“There are two kinds of people. One kind, you can just tell by looking at them at what point they congealed into their final selves. It might be a very nice self, but you know you can expect no more surprises from it. Whereas, the other kind keep moving, changing…they are fluid. They keep moving forward and making new trysts with life, and the motion of it keeps them young. In my opinion, they are the only people who are still alive. You must be constantly on your guard against congealing.” – Gail Godwin
As I sit here reflecting on 11 years in professional wrestling, which has been my life since I was 18 years old, I keep asking myself the same questions over and over. What’s the next outlet? What’s the next step in the career of Jay Freddie? What is it that I have to do and what can keep my head on straight versus completely burning out.
For someone who has been competing for this amount of time, it’s tough not to. From my early days in Syracuse, New York with 2CW, to traveling the eastern part of the USA for opportunities with Ring Of Honor back in 2010, 2011, and 2012, to a knee injury that sidelined me for ALL of 2013, to making my comeback and beginning my first journey to Japan in 2015, to the resume of wrestlers I have battled and defeated across the world, I still catch the stigma of underrated everywhere I go. Or the “right place wrong time” thing. I’m still kind of a mystery in the internet wrestling community and I’ve never had an outlet to really tell my story until now.
March 1994 is when I first laid my eyes on professional wrestling. Everybody has the first match story such as Hogan vs. Warrior or Austin vs. Rock. Mines a little different! The first match I ever watches was Men On A Mission in a squash match on WWF Superstars and from watching that, I was hooked. Luckily for me, I had cousins who were late in their teen years had a vast collection of VHS tapes ranging from WWF Coliseum Video, to WCW PPVs, and even older Japanese tapes through some online tape trading. I was fortunate to be exposed to a vast world of wrestling at an early age. On my senior exit interview leaving high school, I told the guidance counselors my ambition was to become a professional wrestling and of course they laughed and said to come back with a more logical answer. But to me, that was it. This was what I was going to do, so they didn’t really have a choice but to accept it.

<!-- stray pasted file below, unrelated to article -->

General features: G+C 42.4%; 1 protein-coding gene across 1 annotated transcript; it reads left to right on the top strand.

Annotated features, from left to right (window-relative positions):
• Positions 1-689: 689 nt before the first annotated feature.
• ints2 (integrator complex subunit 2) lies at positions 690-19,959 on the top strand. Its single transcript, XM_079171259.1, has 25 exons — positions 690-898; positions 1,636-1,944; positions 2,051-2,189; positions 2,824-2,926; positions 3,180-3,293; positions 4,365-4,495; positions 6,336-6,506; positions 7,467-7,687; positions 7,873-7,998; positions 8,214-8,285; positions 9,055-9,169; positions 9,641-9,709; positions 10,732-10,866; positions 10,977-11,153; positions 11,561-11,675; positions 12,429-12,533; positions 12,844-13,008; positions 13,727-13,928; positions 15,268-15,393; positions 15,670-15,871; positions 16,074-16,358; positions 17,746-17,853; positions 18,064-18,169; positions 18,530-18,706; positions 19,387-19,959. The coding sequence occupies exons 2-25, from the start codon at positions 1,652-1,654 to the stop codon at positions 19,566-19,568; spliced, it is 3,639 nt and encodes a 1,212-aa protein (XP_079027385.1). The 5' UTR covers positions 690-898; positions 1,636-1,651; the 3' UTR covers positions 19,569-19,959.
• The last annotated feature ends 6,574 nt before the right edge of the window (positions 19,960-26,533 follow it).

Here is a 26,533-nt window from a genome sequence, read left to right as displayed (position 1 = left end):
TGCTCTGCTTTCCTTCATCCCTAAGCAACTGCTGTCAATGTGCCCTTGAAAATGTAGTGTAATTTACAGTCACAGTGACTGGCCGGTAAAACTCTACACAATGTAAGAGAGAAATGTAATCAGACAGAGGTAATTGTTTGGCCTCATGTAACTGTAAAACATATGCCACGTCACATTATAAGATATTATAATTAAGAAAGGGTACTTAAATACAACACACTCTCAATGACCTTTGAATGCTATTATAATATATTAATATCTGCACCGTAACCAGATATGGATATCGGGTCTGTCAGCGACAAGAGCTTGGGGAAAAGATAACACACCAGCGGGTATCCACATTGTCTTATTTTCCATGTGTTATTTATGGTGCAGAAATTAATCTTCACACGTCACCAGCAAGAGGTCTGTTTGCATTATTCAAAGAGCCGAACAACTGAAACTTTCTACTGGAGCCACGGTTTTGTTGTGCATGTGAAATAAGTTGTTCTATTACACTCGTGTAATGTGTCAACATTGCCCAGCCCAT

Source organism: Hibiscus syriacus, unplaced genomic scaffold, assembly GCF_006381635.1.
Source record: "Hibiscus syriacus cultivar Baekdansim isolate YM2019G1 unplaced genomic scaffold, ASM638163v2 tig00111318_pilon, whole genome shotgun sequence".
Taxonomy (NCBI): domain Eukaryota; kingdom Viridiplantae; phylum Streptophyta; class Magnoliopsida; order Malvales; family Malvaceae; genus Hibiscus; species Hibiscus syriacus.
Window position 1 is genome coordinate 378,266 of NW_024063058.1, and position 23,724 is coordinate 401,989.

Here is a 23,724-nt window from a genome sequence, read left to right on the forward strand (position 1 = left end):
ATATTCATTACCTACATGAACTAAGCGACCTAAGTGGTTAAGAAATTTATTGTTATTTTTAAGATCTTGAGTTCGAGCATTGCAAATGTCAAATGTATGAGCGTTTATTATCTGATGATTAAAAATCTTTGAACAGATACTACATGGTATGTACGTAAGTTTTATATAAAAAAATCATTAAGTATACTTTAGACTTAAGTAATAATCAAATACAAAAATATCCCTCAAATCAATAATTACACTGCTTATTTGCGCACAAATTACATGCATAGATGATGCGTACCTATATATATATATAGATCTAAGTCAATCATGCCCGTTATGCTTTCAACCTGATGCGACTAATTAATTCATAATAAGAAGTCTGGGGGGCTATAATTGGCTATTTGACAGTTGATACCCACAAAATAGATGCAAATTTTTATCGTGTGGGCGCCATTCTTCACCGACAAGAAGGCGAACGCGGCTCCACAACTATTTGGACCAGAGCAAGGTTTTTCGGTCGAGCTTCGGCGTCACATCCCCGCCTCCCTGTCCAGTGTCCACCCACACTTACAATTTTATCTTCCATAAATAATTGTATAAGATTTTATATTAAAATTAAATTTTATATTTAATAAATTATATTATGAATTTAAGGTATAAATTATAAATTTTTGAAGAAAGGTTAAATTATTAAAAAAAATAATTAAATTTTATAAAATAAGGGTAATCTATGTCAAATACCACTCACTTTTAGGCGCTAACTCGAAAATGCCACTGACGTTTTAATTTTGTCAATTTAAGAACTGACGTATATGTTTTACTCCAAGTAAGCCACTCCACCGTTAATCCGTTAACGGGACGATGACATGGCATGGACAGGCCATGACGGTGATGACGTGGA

I wouldn’t be writing this about being a professional wrestler if it wasn’t for the late, great Walter “Killer” Kowalski, believe it or not. December 2006, I began my journey in a freezing warehouse in Syracuse, NY. The school was run by graduates of Killer’s school and endorsed by Walter himself. So the standards that he had set for those graduates running the school was passed down and instilled in us. I trained for a full calendar year before I had my first ever match. Granted, I did break my shoulder and was out for two months, but I would still show up with notebook in hand, taking notes, watching and learning, doing ring crew whenever and wherever I could. From there, I went to being the time keeper, the camera man, and I finally made my debut in April 2008 teaming with Spike Dudley against Jason Axe & Max Bauer. I was finally off and running.
In 2009, I started traveling the New England circuit while still working for 2CW in NY. This was when I really started to work with a lot of new people and different styles. I was doing many of the drives alone, taking whatever money was there, sleeping in my car with a pillow and blanket at a rest stop to save money, but it’s what I wanted. It’s just like being in a band when you’re just starting out. You want to get on every show, big or small, just to get experience and get your name and brand out there. My peers would say I was nuts for driving 5-7 hours for no money to be made, but I didn’t care. I wanted to do it and I was happy. It was also in 2009 when I met Eddie Edwards who would single handedly change my life in wrestling.
I was about 8 months into wrestling and I got put against Eddie in a singles match. This was my first big test and for me being a huge admirer of his work, I was petrified, but I knew at 19, this was a real good shot to make some noise. That night, I was taken to wrestling school 101 and got the snot kicked out of me, but the point was to stay and finish the fight. After the match, Eddie really took me aside and we had a great talk which formed a friendship and bond that exists to this day. He’s taught me so much and it still a guy I can go to for advice anytime..